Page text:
The Same, but different
By Matthew Saunders | Blog , Food & Drink , History & Culture , News & Events , Travel & Tourism , Wine Industry
Separated by the Canal du Midi and the River Aude, face à face, watching each others viniferous progressions with an interest best described as sibling rivalry lies the Languedoc Leviathans, Minervois & Corbières.
Although close in proximity they may be, their wine styles show how far apart they actually are……
Here in the Languedoc diversity is key in all that makes this region so rich but none more so than in the effect that the regions extreme meteorological and geographical conditions play in shaping the wine we produce.
Whilst sharing all that this beautiful region has to offer with our seasonal guests ( clients doesn’t sound as fun ! ) on one of our many wine based experiences at Taste Du Languedoc, the question often asked is “What is the difference between Corbières & Minervois”?
It’s an answer that requires the assistance of Sight and Smell aswell as TASTE.
The Corbières is situated along the coast from just North of Narbonne and our West where it joins the Pyrenees. The situation of the Corbières close to the coast gives us a maritime climate ( Mediterranean) warm winds from the South and plenty of sunshine. The rocky unforgiving terrain of this hilly region provides poor soil meaning low yields but great tannic fruit that’s flavour is heavily influenced by the “Garrigue”, the flora and forna that rampages so readily as far as the eye can see. This Garrigue comprises of Rosemary, Thyme, Lavender, Mint, Pine and many wild flowers ( sounds like granny’s perfume !) The spores and pollen from this vegetation are carried on the wonderful ever-present wind and comes to rest on the maturing fruit. The rocky aspect of the hills also provides a wonderful clean minerality adding balance to big fruity, tannic, herbal reds.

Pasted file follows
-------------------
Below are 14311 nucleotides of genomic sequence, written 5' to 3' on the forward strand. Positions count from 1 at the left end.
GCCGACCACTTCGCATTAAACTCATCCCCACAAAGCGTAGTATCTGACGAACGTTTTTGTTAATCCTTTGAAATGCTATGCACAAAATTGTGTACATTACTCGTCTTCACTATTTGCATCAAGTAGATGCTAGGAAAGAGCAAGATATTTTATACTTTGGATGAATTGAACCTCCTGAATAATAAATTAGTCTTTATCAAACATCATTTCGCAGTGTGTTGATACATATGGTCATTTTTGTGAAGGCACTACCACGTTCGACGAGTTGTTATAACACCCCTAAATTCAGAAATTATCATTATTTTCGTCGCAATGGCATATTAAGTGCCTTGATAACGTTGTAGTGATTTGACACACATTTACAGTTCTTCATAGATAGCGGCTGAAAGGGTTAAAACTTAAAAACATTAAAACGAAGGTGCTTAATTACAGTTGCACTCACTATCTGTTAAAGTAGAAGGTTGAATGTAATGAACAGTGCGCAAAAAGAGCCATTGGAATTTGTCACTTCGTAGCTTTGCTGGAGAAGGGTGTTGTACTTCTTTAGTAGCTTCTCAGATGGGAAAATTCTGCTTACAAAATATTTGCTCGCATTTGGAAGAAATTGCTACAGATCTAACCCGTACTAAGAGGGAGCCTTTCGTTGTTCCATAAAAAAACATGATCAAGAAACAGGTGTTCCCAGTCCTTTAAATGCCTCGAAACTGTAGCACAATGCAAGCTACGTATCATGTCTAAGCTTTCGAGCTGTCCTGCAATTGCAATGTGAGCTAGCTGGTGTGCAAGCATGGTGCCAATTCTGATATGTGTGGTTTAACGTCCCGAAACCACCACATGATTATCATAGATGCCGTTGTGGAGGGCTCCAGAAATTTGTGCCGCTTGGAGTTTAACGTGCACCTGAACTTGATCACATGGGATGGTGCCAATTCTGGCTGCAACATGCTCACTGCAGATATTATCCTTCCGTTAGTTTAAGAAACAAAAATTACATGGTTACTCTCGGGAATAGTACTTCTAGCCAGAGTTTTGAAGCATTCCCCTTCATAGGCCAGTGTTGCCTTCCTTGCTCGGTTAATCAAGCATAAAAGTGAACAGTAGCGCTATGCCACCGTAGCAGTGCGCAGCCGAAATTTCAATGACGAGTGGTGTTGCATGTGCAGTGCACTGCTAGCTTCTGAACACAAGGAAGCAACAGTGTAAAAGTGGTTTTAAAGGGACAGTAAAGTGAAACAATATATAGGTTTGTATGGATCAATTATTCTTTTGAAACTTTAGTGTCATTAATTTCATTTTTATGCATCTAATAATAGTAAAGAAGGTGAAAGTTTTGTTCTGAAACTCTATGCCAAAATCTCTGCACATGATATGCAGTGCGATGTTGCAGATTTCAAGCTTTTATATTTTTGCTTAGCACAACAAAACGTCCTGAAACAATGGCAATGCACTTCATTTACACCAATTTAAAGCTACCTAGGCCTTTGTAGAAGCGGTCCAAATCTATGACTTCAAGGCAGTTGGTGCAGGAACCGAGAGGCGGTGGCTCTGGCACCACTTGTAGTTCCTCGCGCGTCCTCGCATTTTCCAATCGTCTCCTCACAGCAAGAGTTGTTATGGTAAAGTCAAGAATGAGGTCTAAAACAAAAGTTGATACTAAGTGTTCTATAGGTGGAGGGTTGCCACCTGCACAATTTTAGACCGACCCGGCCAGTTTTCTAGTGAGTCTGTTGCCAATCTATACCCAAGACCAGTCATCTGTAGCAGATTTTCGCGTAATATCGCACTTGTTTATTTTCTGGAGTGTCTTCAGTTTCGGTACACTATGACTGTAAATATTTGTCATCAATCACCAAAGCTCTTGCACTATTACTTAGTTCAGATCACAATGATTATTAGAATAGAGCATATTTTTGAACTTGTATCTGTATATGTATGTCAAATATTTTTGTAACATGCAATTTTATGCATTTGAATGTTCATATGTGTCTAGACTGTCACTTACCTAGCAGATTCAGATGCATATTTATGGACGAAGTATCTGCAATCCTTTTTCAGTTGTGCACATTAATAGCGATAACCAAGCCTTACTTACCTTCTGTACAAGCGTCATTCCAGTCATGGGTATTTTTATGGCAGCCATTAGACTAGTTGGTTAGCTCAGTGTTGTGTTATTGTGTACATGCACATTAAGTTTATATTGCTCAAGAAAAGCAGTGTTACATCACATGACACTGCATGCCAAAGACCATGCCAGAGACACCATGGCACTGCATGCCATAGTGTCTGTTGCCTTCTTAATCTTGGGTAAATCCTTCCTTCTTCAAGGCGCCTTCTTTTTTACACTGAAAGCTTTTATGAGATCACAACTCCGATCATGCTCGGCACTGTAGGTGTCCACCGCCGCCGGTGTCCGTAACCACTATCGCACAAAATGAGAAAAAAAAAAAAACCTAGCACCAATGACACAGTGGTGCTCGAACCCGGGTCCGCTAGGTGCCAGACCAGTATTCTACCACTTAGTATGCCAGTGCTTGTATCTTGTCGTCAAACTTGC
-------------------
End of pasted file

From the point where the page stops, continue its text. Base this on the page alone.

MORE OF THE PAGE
An AOP Corbières comprises of up to 50% Carignan ( the most used grape) but also: Cinsault, Grenache, Grenache Gris, Lledoner pelut, Mourvedre, Piquepoul noir , Syrah and Terret noir. A minimum of 2 red grapes must be grown, a maximum of 20% Cinsault is allowed and a max of 10% Grenache Gris. Carignan, Piquepoul noir et Terret noir together cannot make up more than 50% of the planting.
The Corbières has 13’500 hectares of vines. 1’429 hectares of vines belong to the prestigious “Cru Boutenac”, a micro pocket of the best wines of the Corbières that is awarded a ‘Cru’ status ! ( this would make another blog I think !)
Anyway enough Corbières, let’s get on to the Minervois, the home of all that’s great ! ( Ignore the biased ramblings of an obvious Minervois resident !) The beautiful Minervois, has over 5’000 hectares of lush green vines and rolling hills. Resplendent and basking in sunshine, the Minervois is sandwiched in between the Black Mountains and the Mighty Corbières. The Garrigue of the Corbières may fill our nostrils with herby loveliness but the eye candy that is the soft green fruity Minervois definitely helps us to understand the flavours we find in a glass of AOP Minervois or Cru La Liviniere Minervois.
Soft fruity reds grown on Argilo Calcaire, Grés and rocky poor soils to the varying soil from the North of the foothills of the Black Mountains and the warm southern winds ( Marin) provide a warm huggy climate that assist maturity but can also invoke rot / mildew if the obliging tramontane wind doesn’t appear to provide a cooling breeze that refreshes the vines.
Irrigation is readily supplied in places by the Lac du Jouarres amongst others and is at times a necessity as it gets hot here ! All of this sunshine gives us wines that are typically full of red fruit flavours, supplied from the Syrah, Grenache & Mourvèdre blends readily found here. The Minervois is typically an area making wine to be drank young ( the wine that is !) but recently producing bold fruity oak aged wines that are great with food like ( grilled meats, stews etc……) and that will keep for up to 10 years.
Whites are light and fruity to be drunk straight away !! White grapes here are very interesting, Viognier, Marsanne, Roussanne, Macabeu, Bourboulenc, Clairett blanche & Muscat. Not the sort of thing found globally in abundance but doing well here.
So…….. there its is:
Corbiére – Rocky, Unforgiving, Robust, Fruity, Tannic Garrigue.
Minervois – Soft, Round, Fruity, Complex & Fragrant.
Probably best to taste them all again anyway ! cheers !